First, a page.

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Expert Revises Testimony on Fatal Shooting of O'Sullivan : Courts: Witness concedes the Westlake nurse might not have been on her knees when she was killed.


Under intense cross-examination, a ballistics expert testifying against murder defendant Mark Scott Thornton conceded Wednesday that Westlake nurse Kellie O'Sullivan might not have been on her knees when she was fatally shot.

A day earlier, Paul Dougherty had said that the nurse was on her knees and unable to put up a struggle when she was shot under leafy tree limbs in the Santa Monica Mountains.

He acknowledged in Ventura County Superior Court on Wednesday, however, that his interpretation of the slaying is based on speculation--although he said he still believes it is accurate.

"I believe she was shot right where she dropped," testified Dougherty, who at times appeared irritated under questioning from Deputy Public Defender Howard J. Asher.

Dougherty also told the attorney for the 20-year-old defendant that his re-enactment of the crime, aided by the use of a mannequin dressed in O'Sullivan's soiled nurse's uniform, will probably have to suffice unless a witness to the killing surfaces.

The acrimonious exchange came during an unusually bizarre day in Thornton's 3-week-old murder trial.

At 10:09 a.m., in the middle of Dougherty's testimony, the lights in the courtroom went out for about 15 seconds.

Ordinarily, a backup generator would kick in within a second or two of a power outage, a court security official said. But that did not happen Wednesday, causing a brief scramble for security personnel guarding Thornton.

As everyone sat silent in darkness for about five seconds, bailiff John Christie grabbed a flashlight and shone it on the unshackled and apparently unfazed defendant, who sat calmly at the table. Another guard raced over to Thornton and stood behind him until power was restored.

Thornton never moved, except to swivel in his chair and look around the courtroom.

After the blackout, Superior Court Judge Charles McGrath resumed the trial without a recess. The outage affected the entire Hall of Justice and parts of east Ventura, officials said.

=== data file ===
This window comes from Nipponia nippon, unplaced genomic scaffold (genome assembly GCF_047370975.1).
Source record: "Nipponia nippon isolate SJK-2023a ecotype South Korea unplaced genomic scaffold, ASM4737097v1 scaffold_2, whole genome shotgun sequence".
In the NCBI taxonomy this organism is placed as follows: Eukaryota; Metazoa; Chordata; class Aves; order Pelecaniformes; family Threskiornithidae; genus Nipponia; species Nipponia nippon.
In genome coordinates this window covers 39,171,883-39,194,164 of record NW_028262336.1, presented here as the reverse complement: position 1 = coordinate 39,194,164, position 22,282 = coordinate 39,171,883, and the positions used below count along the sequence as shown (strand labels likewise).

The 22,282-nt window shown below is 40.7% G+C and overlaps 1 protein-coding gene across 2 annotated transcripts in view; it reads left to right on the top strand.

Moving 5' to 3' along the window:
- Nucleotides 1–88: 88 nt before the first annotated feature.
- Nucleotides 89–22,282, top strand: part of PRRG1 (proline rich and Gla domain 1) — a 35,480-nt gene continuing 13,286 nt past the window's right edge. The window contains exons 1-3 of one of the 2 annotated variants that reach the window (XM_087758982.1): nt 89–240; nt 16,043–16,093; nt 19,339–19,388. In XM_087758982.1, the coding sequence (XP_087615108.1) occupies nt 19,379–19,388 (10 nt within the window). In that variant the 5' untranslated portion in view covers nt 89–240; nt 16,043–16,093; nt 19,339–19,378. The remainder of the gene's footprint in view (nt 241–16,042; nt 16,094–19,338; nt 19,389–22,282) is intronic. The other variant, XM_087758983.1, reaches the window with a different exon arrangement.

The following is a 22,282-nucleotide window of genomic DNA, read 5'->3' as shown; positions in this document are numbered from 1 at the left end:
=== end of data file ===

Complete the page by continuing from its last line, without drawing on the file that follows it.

To counter any damage done to their theory of murder on cross-examination, prosecutors used a mannequin dressed in O'Sullivan's soiled nurse's uniform to reconstruct the shooting. Dougherty had employed the mannequin during his testimony on Tuesday.

Dougherty also reiterated that he based his re-enactment on the position of the nurse's body when it was found and on the fact that the low-hanging foliage would not have given her much room to stand.

Also on Wednesday, prosecutors called one of Thornton's former girlfriends to the stand. Erika Schroeder, now a 19-year-old college student, testified that she dated the defendant for more than a year before breaking off their relationship in the fall of 1992.


She testified that Thornton had threatened to kill her and anyone she dated. After their final date to homecoming at Thousand Oaks High School in October, 1992, Thornton drove her through the Santa Monica Mountains and then to Malibu Beach, where Schroeder said he threatened to kill her and then himself.

The next day, he showed up at her Glendale home and kidnaped her for about an hour. "He asked how it would feel if he took me to a place where no one would ever find me," she testified. He also hit her in the face, she said.

She said she had started dating him when the two of them attended Hoover High School in Glendale because she considered him cute.

"In the beginning I was in love with him," Schroeder said. "But towards the end, I was only with him because I was scared to break up with him."

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